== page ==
Insights attended the 19th edition of Primavera Sound in Barcelona from May 30 – June 1, where a record 220,000 fans descended on the Parc del Fòrum to see performances from Solange, Erykah Badu, Tame Impala, and 292 others.
Notably, Primavera is one of very few festivals to race ahead of the PRS Keychange Initiative’s 2022 pledge to achieve gender parity across festival line-ups – well, almost. According to Joan Pons, the festival’s Press Director, the ratio was actually 51/49. Fellow Europhilic Brits will sympathise with this kind of defeat by marginal majority, but Pons acknowledges that while 1:1 equity is something to continually strive for, it might not be achievable every time. Still, explicitly aiming for and effectively achieving equal representation is a trailblazing move, and the team were unsure as to how it would be received. “We were a little scared about what the reaction might be,” said Pons. “Fortunately it was wonderful, and we’d like to thank not only our staff and artists for making it happen, but also our audience for supporting us”.
Perhaps the most remarkable thing about the line-up though was simply its ridiculously high quality. Listing individual acts would feel like a disservice to those excluded out of necessity, so check out the bill here. Primavera Director Gabi Ruiz, one of five longstanding in-house individuals that curates the line-up, summarised its programming identity as such: “Our model is creating a festival for people who are genuinely interested in music, and have the intelligence to appreciate many different styles”.
Speaking of the audience, in spite of Primavera’s increasing drive towards diversity and inclusion, the demographic makeup of attendees hasn’t changed much. Perhaps this is because the visitors are already highly cosmopolitan, comprising 124 different nationalities, with 56% of guests coming from overseas. Primavera-goers aren’t getting any younger though, and Pons claims that the audience data as a whole demonstrates no great variations.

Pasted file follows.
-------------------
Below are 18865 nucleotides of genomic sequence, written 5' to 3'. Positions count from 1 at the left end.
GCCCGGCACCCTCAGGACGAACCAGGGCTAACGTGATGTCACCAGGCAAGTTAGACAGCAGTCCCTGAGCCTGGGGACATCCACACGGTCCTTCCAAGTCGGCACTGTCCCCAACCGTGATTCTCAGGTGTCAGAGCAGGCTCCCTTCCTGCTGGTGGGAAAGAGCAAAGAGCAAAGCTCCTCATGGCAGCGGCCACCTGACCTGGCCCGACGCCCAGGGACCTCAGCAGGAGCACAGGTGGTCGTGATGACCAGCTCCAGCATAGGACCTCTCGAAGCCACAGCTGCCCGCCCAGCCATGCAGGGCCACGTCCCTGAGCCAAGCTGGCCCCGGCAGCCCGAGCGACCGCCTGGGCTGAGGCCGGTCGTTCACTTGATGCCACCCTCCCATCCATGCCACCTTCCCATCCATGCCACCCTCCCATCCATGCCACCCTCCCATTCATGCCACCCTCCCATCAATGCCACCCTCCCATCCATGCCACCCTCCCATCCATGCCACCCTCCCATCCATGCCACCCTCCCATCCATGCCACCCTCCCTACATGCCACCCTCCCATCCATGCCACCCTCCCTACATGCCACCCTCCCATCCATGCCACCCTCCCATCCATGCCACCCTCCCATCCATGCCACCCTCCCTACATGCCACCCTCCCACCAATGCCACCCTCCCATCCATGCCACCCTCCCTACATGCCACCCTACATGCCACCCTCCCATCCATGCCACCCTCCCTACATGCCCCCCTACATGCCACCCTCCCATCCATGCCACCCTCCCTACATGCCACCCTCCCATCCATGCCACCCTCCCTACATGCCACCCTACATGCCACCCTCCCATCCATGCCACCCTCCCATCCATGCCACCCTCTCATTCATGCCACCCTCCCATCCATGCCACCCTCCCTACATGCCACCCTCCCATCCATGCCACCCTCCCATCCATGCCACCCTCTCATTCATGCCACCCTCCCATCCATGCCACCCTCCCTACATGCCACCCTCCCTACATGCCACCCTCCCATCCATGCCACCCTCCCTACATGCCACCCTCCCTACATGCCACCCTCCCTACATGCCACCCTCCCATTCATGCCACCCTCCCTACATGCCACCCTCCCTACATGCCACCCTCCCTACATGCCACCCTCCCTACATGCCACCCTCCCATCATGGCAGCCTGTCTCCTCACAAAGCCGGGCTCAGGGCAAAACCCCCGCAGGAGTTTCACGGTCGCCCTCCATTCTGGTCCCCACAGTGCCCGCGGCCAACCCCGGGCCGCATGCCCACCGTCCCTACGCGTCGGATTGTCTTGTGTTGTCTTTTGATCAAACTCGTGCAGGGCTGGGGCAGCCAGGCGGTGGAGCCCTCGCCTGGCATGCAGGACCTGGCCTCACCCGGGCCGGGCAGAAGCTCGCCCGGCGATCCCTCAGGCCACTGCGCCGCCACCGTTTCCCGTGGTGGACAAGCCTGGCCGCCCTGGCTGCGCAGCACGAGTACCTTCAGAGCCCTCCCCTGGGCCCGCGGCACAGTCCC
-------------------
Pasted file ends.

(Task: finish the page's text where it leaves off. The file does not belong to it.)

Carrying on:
2020 will be a big year for the Primavera brand, seeing the 20th anniversary of its flagship festival, as well as the ninth outing of NOS Primavera Sound in Porto. Regarding the former, Ruiz stated that: “It would be nice to get key artists from all 20 editions of Primavera to perform in order to demonstrate the way the festival has progressed. It’d be a great way to unite the old audience with the new. We want to make everyone happy.”
Furthermore, the festival will venture stateside for the first time next year, with the launch of Primavera Sound Los Angeles – promising another mid-city, open-air event with several stages. Operating under the same principles of diversity, social justice, and a pure love of music, the festival will host both Latin and local artists and hopes to serve as a “bridge between the US and Spain”, according to Ruiz.
The competition in California, from Coachella in particular, might pose a challenge, but the Primavera team isn’t worried. “It’s a competitive world,” said Ruiz.” We were born competing against other festivals, so we’re not worried. We’re simply going to take Primavera out into the world and see what happens.”